By Bob Humphrey
Turkey seasons are in full swing across much of the U.S. this month and many a dedicated turkey aficionado will be looking beyond the borders of their home state for more and different hunting opportunities. For some, the turkey hunting alone is enough to justify a trip of several hundred, or over a thousand miles. Others might need a little more incentive. If you’re among the latter group, there are several options to sweeten the pot.
Feral hogs are widespread over much of the southern half of the U.S. They make for great sport and table fare, and can be a nice addition to, or integral part of a spring turkey hunting trip.
Conventional methods include spot-and-stalk or hunting over bait. Because they are feral, and often considered a nuisance, many states allow hog hunting at night; so you can hunt turkeys during the day and hogs at night.
Popular night hunting methods involve running with dogs, or riding in trucks or ATVs and spotlighting agricultural fields - where hogs are considered vermin.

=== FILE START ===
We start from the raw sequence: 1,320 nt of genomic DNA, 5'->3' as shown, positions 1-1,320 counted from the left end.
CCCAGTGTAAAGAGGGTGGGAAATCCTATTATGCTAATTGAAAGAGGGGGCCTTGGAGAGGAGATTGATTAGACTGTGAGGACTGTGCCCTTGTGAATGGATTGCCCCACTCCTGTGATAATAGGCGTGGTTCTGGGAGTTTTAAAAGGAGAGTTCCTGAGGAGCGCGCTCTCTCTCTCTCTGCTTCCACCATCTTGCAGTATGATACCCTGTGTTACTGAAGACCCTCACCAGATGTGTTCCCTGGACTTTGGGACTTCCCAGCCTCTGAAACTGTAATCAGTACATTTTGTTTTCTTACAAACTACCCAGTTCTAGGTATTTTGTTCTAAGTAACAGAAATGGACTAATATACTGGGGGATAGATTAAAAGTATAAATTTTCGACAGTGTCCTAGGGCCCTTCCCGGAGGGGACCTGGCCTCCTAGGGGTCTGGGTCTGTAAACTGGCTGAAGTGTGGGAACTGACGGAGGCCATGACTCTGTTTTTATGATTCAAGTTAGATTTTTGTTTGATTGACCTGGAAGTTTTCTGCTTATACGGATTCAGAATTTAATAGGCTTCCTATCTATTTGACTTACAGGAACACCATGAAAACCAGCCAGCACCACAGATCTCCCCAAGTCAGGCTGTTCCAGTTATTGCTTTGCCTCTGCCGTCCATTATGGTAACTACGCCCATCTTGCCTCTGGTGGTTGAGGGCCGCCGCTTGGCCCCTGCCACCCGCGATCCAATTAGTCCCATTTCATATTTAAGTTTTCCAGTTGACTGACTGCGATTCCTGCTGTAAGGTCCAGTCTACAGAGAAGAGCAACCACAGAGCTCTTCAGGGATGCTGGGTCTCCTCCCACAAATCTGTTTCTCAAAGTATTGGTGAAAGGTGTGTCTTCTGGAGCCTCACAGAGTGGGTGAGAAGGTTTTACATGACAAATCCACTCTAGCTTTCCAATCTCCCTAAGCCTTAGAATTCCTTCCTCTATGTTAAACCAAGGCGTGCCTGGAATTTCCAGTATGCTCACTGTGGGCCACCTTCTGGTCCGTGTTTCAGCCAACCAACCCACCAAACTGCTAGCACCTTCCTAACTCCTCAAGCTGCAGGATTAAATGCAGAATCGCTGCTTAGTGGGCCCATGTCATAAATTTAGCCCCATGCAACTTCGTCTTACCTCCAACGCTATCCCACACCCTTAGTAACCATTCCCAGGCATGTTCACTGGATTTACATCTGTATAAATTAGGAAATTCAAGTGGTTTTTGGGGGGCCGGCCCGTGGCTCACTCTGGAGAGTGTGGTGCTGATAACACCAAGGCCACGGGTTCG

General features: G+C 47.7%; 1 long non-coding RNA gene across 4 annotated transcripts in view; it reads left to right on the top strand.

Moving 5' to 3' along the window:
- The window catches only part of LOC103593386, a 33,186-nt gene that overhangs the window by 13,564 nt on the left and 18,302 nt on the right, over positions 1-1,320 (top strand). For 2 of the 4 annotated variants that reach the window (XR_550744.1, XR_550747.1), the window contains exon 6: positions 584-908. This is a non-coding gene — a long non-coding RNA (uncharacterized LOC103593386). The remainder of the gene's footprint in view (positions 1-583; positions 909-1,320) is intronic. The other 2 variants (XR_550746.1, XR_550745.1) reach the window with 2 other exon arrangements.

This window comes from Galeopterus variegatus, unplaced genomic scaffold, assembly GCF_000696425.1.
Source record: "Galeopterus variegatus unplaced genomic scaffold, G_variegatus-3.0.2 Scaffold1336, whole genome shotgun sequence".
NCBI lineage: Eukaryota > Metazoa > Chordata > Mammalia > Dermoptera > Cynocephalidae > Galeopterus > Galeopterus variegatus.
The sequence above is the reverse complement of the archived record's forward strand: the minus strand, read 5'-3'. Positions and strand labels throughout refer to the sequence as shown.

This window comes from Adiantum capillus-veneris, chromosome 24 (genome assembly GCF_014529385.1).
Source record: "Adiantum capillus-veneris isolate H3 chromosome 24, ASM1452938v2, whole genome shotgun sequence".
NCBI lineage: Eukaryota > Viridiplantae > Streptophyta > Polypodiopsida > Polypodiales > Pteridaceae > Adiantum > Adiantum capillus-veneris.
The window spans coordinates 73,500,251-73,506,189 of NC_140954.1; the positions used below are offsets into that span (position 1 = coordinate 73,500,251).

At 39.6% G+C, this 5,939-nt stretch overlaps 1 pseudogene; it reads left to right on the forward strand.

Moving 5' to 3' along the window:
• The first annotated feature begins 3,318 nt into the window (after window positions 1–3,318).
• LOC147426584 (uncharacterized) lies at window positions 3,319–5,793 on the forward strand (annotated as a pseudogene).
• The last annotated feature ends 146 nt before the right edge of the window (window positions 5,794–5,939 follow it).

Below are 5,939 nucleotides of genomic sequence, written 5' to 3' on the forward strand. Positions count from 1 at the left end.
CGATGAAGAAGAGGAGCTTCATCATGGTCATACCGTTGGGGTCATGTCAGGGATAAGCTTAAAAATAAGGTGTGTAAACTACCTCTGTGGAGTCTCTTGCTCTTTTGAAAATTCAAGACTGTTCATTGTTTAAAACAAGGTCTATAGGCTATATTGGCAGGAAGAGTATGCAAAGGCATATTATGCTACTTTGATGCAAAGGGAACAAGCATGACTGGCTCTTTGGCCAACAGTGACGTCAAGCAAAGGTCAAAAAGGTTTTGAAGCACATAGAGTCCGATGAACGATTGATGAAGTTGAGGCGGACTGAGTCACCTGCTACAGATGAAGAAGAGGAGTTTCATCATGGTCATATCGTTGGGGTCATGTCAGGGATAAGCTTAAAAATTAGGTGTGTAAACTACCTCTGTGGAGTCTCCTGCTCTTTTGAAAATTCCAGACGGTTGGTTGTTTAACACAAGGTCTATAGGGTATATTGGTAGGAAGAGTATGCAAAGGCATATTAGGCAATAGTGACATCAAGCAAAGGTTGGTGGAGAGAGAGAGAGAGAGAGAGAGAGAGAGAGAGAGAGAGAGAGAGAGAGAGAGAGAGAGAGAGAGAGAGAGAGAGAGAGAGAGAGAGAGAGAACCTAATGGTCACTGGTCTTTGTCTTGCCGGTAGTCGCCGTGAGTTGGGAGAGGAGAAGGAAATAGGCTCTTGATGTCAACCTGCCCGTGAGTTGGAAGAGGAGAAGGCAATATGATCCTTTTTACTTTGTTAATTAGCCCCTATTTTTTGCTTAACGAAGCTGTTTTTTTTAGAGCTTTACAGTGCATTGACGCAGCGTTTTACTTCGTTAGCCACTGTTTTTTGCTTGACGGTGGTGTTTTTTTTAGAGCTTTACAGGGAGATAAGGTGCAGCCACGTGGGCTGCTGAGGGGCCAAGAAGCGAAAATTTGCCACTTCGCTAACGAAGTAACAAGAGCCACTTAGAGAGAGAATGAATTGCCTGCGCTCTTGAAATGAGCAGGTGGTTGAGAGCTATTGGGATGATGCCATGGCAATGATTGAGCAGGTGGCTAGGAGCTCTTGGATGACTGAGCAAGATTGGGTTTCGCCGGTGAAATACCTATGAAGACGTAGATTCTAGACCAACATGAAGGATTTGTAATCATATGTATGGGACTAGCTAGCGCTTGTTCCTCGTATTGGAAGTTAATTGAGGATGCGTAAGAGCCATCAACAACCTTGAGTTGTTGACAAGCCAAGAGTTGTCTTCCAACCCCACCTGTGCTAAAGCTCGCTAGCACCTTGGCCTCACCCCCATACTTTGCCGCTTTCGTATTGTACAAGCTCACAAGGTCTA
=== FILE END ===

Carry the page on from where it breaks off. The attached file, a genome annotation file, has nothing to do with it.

Florida, Texas and other southwestern states have a variety of exotic species, like sika, axis and fallow deer, aoudad, blackbuck and even African plains game. Because they’re not native game species, seasons and bag limits are much more liberal, and spring hunting is often allowed. Methods vary with species and terrain.
Spring is fishing season and opportunities abound. But if your tastes run more toward hunting, you may be able to keep your archery skills honed with some bowfishing. Like feral hogs, exotic carp are considered a nuisance by some, but a great recreational opportunity by others. Poling along through flooded grass flats and plinking arrows offers all the excitement of bowhunting without the worry about scent-control, stealth and camouflage.
If you’re traveling over the border to hunt turkeys this spring, don’t limit yourself. Check with your outfitter or the state wildlife agency website to see what additional hunting opportunities might be available.